There is another factor of great importance to the exhibitor: sustainability. Ohara was the first manufacturer to switch to environmentally friendly glass and adhere rigorously to it. In order to minimise the impact on the environment of its trade fair appearances as well, Ohara uses the modular Isidesign system from Isinger and Merz, which is long-lasting, recyclable, robust, has an attractive finish and can be put together very quickly. When it comes to sustainability, the exhibitor and exhibition stand construction company are on the same wavelength. In 2017 Isinger and Merz was certified as a sustainable company by the trade fair association FAMAB. The certification goes far beyond building resource-efficient exhibition stands. The company’s social responsibility – towards customers, partner companies and its staff – were also rated as exemplary (www.isinger-merz.de). 

Prinz at Ligna 2017 in Hanover: Wood played a central role as the source material and final product. (Photo: MDS)
Prinz at Ligna 2017 in Hanover: Wood played a central role as the source material and final product. (Photo: MDS)

Chainsaws turn tree trunks into building material. The idea of the exhibitor, Prinz, and the exhibition stand construction company, MDS Messebau, was a simple one: instead of exhibiting the company’s timber processing machinery, they would shift the focus to the initial material and the end product. Prinz, which is based in Loosdorf, Austria, is a leading manufacturer of sawing machines, technology and accessories. At the industry trade fair Ligna 2017 in Hanover, it surrounded its latest machines and tools with wood, showing how it looks before and after sawing. Printed fabrics with forest motifs encased the stand as walls on two sides. On one of the machines, part of a tree trunk lay ready to be sawed. Walls that gave the impression of stacked planks separated the storage area, kitchen and lounge from the exhibition space. The lounge was adorned with furniture made from Euro pallets with dark brown upholstery and glass table tops, and wood flooring completed the picture.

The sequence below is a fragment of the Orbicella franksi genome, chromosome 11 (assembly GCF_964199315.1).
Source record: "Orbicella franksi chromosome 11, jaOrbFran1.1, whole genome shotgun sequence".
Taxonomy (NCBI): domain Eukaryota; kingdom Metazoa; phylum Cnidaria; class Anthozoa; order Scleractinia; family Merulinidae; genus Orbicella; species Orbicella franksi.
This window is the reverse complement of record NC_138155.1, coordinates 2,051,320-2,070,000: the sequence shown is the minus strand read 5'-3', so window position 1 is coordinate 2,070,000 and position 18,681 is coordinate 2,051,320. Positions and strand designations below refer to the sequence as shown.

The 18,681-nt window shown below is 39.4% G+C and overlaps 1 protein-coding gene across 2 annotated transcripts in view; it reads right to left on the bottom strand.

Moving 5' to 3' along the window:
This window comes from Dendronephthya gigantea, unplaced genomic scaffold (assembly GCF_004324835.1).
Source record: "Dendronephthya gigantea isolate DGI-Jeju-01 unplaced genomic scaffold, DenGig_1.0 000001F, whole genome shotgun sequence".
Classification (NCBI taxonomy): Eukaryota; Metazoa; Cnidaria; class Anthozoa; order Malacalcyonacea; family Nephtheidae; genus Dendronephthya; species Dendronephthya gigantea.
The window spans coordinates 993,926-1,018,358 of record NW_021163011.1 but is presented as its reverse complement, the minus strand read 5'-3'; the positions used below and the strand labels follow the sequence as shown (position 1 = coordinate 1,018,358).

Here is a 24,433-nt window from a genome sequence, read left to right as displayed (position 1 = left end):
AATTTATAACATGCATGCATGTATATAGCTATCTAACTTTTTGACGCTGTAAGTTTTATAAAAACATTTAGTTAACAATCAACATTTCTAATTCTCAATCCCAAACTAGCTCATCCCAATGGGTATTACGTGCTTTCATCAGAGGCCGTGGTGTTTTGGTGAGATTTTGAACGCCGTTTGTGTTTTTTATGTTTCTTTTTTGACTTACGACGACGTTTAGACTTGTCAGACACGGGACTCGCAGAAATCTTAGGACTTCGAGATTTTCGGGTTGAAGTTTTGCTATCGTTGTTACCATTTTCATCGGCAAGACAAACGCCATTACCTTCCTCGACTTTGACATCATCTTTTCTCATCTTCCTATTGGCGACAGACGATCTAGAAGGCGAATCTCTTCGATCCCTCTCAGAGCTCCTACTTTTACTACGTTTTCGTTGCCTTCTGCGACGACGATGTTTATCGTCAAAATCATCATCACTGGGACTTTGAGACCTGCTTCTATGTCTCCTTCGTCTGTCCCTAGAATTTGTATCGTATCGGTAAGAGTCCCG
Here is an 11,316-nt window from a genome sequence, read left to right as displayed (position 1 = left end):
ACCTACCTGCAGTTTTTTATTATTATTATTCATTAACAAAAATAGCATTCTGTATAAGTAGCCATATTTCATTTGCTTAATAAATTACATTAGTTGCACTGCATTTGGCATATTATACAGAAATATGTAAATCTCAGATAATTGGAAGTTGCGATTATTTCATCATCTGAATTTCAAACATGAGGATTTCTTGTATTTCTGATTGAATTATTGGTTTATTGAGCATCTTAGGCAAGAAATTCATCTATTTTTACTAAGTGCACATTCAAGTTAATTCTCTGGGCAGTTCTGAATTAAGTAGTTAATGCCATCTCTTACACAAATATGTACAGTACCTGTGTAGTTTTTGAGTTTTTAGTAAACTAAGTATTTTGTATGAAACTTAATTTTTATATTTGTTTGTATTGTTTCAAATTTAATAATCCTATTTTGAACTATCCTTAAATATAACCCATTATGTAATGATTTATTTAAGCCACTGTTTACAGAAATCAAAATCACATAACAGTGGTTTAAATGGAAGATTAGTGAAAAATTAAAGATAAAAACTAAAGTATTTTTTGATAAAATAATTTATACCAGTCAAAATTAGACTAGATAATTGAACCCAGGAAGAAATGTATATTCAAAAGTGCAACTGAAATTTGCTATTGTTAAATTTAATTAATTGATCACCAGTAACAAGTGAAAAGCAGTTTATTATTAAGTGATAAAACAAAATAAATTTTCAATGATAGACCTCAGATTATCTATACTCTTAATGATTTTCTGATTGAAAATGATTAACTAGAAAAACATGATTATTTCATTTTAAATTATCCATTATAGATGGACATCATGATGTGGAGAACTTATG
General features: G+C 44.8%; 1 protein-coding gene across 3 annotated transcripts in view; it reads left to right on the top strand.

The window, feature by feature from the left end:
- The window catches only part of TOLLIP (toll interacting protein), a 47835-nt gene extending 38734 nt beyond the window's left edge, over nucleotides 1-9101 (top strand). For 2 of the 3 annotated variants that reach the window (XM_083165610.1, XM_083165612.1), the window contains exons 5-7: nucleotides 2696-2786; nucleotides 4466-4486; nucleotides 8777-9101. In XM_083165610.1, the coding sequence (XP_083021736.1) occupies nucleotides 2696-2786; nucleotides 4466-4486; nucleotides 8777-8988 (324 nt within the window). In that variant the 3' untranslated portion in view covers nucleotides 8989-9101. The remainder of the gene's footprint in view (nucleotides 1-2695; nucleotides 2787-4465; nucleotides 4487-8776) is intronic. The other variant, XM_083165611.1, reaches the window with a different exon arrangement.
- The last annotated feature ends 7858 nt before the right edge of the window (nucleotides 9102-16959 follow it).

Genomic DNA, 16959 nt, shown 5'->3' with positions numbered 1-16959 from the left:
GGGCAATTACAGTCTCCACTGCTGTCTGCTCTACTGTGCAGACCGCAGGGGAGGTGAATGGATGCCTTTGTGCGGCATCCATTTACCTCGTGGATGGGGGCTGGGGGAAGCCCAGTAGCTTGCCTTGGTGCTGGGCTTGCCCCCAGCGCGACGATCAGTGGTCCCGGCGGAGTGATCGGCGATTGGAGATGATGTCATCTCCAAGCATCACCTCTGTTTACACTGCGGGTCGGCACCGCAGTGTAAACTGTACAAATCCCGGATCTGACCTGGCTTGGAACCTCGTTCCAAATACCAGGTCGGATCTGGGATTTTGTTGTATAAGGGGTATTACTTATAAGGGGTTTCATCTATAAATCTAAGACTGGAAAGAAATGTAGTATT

“Not only did our stand design establish a link from the forest to timber processing and then to the final product,” explains Vanessa Niemann, marketing director at MDS Messebau, which is based in Buchholz in der Nordheide. “It also rose above what is a rather sober, technical context with its pleasant, comfortable ambience based on the use of wood and forest motifs.” The stand also resulted in material advantages in the truest sense of the word: it didn’t require much time or many people to erect it, and there were few construction elements involved. Essentially, it combined construction system elements with large graphics. Its timber-themed appearance and the wood and pallets used as decorative furniture lent it a completely individual touch  (www.mdsmessebau.de).

Author: Jens Kügler

This article was published in TFI issue 3/2017